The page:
PETALING JAYA: The proposed amendments to review the mandatory death sentence for drug trafficking will give judges wider discretion when deciding if a person is to hang, says former chief justice Tun Ahmad Fairuz Sheikh Abdul Halim.
He said giving judges leeway for discretion would be a positive move in some circumstances.
“There are some situations where a crime might not warrant the death penalty. If this amendment is allowed, judges would be able to use their own discretion,” he said when met after a legal lecture he delivered yesterday.
He was responding to the Cabinet’s agreement to review the Dangerous Drugs Act 1952 to allow judges to use their discretion in sentencing offenders instead of imposing the mandatory death sentence.
Minister in the Prime Minister’s Department Datuk Seri Azalina Othman Said, who made the announcement last week, said the review would enable judges to mete out suitable sentences in marginal cases where offenders could be jailed instead.
She said the review was presented to the Cabinet on March 1 by Attorney-General Tan Sri Mohamed Apandi Ali.
Ahmad Fairuz said during his time on the Federal Court bench, the duty of having to sentence a man to death weighed on the conscience.
Datuk Seri Nazri Aziz, who was a former minister in charge of law, said judges would have the option to mete out suitable sentences on a case-by-case basis.
“We always worry that judges do not have other options than the mandatory death sentence. In some cases, there is not much evidence, but the judges have no other options but to give the death penalty,” he said.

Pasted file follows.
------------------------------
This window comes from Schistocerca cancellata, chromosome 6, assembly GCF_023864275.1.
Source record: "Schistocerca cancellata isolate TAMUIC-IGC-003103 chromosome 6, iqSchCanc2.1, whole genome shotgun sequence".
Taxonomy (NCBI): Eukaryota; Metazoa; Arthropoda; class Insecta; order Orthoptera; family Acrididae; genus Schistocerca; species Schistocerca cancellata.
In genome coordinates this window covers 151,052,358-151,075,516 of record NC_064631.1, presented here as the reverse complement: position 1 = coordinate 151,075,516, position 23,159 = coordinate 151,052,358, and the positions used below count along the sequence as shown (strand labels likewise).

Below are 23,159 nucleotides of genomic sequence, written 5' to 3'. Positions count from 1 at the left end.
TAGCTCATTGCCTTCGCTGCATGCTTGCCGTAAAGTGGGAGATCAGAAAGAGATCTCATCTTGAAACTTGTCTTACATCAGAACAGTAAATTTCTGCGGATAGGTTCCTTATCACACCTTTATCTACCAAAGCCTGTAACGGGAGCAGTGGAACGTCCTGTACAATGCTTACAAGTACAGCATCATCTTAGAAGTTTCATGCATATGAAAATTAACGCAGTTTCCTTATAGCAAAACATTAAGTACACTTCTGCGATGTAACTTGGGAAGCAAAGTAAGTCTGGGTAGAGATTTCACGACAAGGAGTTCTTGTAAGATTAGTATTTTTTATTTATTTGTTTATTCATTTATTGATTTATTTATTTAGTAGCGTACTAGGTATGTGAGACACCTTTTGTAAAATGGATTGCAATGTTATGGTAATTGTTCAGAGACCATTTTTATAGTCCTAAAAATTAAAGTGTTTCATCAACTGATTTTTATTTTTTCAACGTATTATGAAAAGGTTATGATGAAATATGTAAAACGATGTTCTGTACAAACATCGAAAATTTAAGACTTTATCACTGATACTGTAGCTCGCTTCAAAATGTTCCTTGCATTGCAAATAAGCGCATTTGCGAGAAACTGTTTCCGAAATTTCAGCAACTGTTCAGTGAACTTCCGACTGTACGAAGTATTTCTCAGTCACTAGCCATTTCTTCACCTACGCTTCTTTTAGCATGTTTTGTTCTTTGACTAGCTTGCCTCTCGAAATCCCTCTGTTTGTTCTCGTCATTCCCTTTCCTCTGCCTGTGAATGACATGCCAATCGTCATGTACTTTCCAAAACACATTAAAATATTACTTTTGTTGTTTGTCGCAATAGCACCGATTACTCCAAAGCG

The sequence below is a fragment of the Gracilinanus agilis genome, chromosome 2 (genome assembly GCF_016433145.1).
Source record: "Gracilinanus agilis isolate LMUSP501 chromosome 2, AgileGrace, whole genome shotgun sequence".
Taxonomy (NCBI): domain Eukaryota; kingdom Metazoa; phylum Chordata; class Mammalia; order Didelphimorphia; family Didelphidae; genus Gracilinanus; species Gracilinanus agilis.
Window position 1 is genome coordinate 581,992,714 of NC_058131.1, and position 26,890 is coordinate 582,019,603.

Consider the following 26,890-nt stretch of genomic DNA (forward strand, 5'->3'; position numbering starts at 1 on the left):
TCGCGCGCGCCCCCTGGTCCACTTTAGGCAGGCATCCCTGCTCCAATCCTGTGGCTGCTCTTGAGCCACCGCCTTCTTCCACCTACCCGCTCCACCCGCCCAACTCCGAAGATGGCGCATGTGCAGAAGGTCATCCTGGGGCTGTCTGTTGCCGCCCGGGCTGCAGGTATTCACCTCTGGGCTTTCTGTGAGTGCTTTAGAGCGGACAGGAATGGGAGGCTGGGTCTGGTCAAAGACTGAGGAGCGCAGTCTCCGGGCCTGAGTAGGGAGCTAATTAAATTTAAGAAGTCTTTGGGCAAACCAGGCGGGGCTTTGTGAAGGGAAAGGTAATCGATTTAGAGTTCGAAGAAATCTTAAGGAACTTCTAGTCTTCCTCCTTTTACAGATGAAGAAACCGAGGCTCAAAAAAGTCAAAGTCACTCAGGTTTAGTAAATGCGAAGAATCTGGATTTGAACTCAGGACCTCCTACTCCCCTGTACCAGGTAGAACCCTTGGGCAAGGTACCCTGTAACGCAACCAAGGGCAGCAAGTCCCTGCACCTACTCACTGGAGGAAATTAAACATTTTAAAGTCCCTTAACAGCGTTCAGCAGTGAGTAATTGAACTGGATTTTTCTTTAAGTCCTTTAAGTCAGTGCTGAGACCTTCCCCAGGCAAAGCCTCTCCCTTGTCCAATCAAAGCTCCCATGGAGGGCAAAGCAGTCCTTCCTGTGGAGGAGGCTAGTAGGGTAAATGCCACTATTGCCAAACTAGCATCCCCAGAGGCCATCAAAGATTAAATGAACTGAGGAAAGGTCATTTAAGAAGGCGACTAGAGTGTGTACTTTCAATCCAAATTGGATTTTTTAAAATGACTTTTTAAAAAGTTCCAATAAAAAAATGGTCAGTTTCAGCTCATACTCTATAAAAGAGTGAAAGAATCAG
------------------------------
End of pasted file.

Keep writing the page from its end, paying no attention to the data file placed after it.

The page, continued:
Nazri said the move to give judges more discretion over the death penalty in drug trafficking cases was long overdue.
He said the proposed amendments to provide such discretionary powers to judges had come during his tenure when he was in charge of the law portfolio.
“When I was the minister, there were about 240 Malaysians who are suspected to be drug mules all over the world. Some of their family members came to see me personally and pleaded for leniency.
“We also can use this to negotiate with other governments who have arrested Malaysians suspected to be drug mules,” he added.
Nazri said another factor that was considered was that there were cases that judges who do not wish to mete out death sentences in drug trafficking cases.
“Some judges do not believe in the death penalty. So when the case comes before them, although there was enough evidence to impose a conviction, they will find some technicality to acquit the person,” he said.
Former court of appeal judge Datuk Mah Weng Kwai, who is also Suhakam commissioner, is in favour of abolishing the death penalty.
“As for sentencing in cases of Section 39(B) of the Dangerous Drugs Act 1952, I believe that the grant of judicial discretion to judges is a step forward,” he said.
Senior criminal law practitioner Kitson Foong said the move would address cases of drug mules where the offender might be an innocent carrier.
“This will be a good opportunity for the court to spare the life of an individual who has been used by drug cartels,” he said.
Did you find this article insightful?